A Special Friend

Photo credits Rita Siligato
Reading Time: 3 minutes

by Rita Siligato

Being the youngest of four sisters – Nella, Ondina and Marina – Redenta was forever the baby.

The eldest – Nella – was five years older than the youngest sister. The year after the birth of Marina, there had been a stillborn boy. Regularly spaced, all the girls had their birthday in April. 

Ondina wore Nella’s dresses when the first sister outgrew them. Then came the year of Marina to wear the same threadbare dress; one year after that, Redenta was sure to inherit the invariable discolored patchy dress. 

She did not mind. She hated only the castoff boots.

At that time, girls had sturdy boots at the ankle, black or brown, with laces and eyelets. After four years, the leather was cracked and dirty – “They are clean! Redenta, they are only scuffed!” – and the heels were worn-out in an irregular way.

She detested to look almost lame wearing the boots. She could not walk properly.

When Nella was seventeen, on Saturdays and Sundays she went dancing with Ondina in a nearby ballroom. It was not a real ballroom, better to say it was a kind of social club for boys and girls to meet and dance. In the ’50 in Trieste you could dance with a beautiful English or American soldier – they were usually not allowed to go to dance rooms, but sometimes the usher turned a blind eye on them, after a packet of cigarette or a chocolate bar.

Marina and Redenta – the baby – stayed at home waiting for the sisters to come back and tell about the dance.

“Have you meet Johnny again?”

“No, he was not there tonight.”

“And Harry?”

Oh, Harry. He was plump, he had bad teeth, but he learned how to use Triestino dialect in a jiffy. Nella married him on her eighteenth birthday and went to live in Liverpool with him.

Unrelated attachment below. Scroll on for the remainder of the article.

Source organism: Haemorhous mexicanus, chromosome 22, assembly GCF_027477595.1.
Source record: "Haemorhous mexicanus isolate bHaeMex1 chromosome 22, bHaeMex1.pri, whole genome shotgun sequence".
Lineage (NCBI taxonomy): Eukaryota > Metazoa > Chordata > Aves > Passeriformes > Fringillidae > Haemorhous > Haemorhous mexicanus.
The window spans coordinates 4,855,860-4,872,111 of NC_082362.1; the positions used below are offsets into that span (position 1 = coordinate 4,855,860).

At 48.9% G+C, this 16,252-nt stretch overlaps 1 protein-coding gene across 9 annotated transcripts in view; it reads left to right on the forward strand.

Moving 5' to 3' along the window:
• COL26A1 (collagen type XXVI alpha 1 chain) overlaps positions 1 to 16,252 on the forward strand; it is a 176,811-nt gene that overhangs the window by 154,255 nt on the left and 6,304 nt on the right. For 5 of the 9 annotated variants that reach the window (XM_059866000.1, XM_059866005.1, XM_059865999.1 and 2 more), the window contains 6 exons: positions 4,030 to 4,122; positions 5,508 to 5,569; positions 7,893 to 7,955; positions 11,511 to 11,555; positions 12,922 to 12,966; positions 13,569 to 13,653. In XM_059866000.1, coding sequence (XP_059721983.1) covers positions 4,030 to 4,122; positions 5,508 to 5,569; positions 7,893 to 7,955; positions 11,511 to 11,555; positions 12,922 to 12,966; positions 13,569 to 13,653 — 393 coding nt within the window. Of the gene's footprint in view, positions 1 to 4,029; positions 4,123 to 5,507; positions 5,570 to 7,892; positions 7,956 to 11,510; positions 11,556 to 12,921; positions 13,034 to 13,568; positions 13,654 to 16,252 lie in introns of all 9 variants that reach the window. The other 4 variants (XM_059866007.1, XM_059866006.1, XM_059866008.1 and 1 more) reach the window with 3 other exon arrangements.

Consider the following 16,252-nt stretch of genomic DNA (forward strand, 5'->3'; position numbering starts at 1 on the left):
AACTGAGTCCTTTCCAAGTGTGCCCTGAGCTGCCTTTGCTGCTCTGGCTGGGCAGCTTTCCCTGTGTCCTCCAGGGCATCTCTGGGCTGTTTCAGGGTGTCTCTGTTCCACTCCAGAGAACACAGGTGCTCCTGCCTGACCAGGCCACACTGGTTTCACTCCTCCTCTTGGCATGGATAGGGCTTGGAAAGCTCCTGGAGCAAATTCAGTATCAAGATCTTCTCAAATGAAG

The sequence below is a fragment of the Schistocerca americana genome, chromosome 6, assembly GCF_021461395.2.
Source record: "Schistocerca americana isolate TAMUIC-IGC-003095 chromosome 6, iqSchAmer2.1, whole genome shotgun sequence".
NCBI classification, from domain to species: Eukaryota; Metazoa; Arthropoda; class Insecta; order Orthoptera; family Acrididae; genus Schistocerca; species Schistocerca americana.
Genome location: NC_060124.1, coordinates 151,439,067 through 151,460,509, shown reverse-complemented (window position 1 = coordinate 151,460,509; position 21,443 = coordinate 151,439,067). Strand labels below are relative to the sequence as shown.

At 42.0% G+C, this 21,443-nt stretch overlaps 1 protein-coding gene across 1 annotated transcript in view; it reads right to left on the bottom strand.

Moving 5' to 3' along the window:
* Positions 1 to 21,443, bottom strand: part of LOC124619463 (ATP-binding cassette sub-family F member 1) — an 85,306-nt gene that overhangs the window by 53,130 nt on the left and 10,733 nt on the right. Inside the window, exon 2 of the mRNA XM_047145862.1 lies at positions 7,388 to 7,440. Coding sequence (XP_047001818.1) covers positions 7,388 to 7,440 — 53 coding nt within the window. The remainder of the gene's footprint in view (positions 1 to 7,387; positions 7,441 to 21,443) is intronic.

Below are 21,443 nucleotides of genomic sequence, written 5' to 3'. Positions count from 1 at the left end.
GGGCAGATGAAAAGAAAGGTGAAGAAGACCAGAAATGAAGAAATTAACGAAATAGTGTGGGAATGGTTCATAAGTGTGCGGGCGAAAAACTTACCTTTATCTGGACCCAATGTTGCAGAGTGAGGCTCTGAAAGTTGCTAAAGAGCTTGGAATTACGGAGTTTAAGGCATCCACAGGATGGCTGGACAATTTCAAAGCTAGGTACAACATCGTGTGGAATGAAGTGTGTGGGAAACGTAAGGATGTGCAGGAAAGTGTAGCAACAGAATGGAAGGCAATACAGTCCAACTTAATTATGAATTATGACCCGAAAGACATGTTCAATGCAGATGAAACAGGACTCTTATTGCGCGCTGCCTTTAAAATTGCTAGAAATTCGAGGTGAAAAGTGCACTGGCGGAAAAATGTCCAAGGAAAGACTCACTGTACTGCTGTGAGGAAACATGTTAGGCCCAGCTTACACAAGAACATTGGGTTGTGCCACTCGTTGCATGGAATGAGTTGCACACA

Unfortunately, Harry had to leave for Korea, to fight for a distant war she did not understand, leaving the young bride with his mother for two interminable years.

“And Johnny?”

Johnny was Ondina’s beau. He was tall, clean, he had beautiful fair hair and he did not smoke. He believed that Ondina was too young to kiss him, let alone to get married.

Marina and Redenta lived for the stories the elder sisters told them. The fights outside the ballroom – “You are stealing our girlfriends! Go back home, yankees!” – and the music, the music, the strange jazzy tunes, the colored boys dancing so well!

“Have you seen Sammy again?”

Sammy was the young colored soldier their mother found once sitting at their table, in the tiny kitchen, when she came home for lunch. He was tall and strong, with a shiny brown skin and a million dollar smile.

He was eating a plate of gnocchi, telling the woman: “Thank you mama, I needed a proper supper, thank you mama!”

“Poor boy, I left the door open for a second and here he is! Do you want a glass of water, boy? Acqua?”

The boy smiled, looking at the old woman – she was only thirty-seven, but she looked more than fifty then, a sparrow of a woman – and at the four girls standing by the door and looking at him, stunned.

“Acqua, mama, yes, please.”

He was ready to learn. After half an hour, he was chatting with the five women and using the few words of Triestino dialect he understood.

“Grazie, mama!”

The mother smiled and tried to make him understand he was welcome. She talked to him in Triestino.

“Ghe somiglio forsi a tua mama?”

She turned to the girls: “Maybe I look like his mother!”

Sammy figured out what she was trying to ask him: “No, mama. My mama is…” and he spread his arms to represent a large, thick body, bigger than his own.

“He misses his mother! Poor boy? Come te se ciami? Nome? Name?”


And Sammy became their friend. Their mother’s special friend. He came at odd hours to fix the always leaking sink, to patch a crumbling wall. He asked for a coffee – “Cicoria?” 

“Chicory! Yes, please, a cuppa!” – and he went away smiling, big and brown. They never knew his surname. He always remained Sammy for them.

They missed him, when he left, without saying goodbye. The mother never forgot his broad white smile.

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Rita Siligato
Contributing Author. "I was born in Trieste on November 30, St. Andrew's Day. I teach creative writing at the School of Music in Trieste. The class is called “Le Bustine di Minerva” (you find it on Facebook). Being a professional editor, I usually work “on the other side of the mirror”; I enjoy writing and reading. I love gardening and cats. Cats and gardening. I love them both, one at the time. Cats can break a gardener’s heart. While working on my PC I always listen to Radio3 or BBC3. My favorite musicians are Frank Zappa and Bach, not necessarily in that order. There is no room enough to tell you about my favorite writers."


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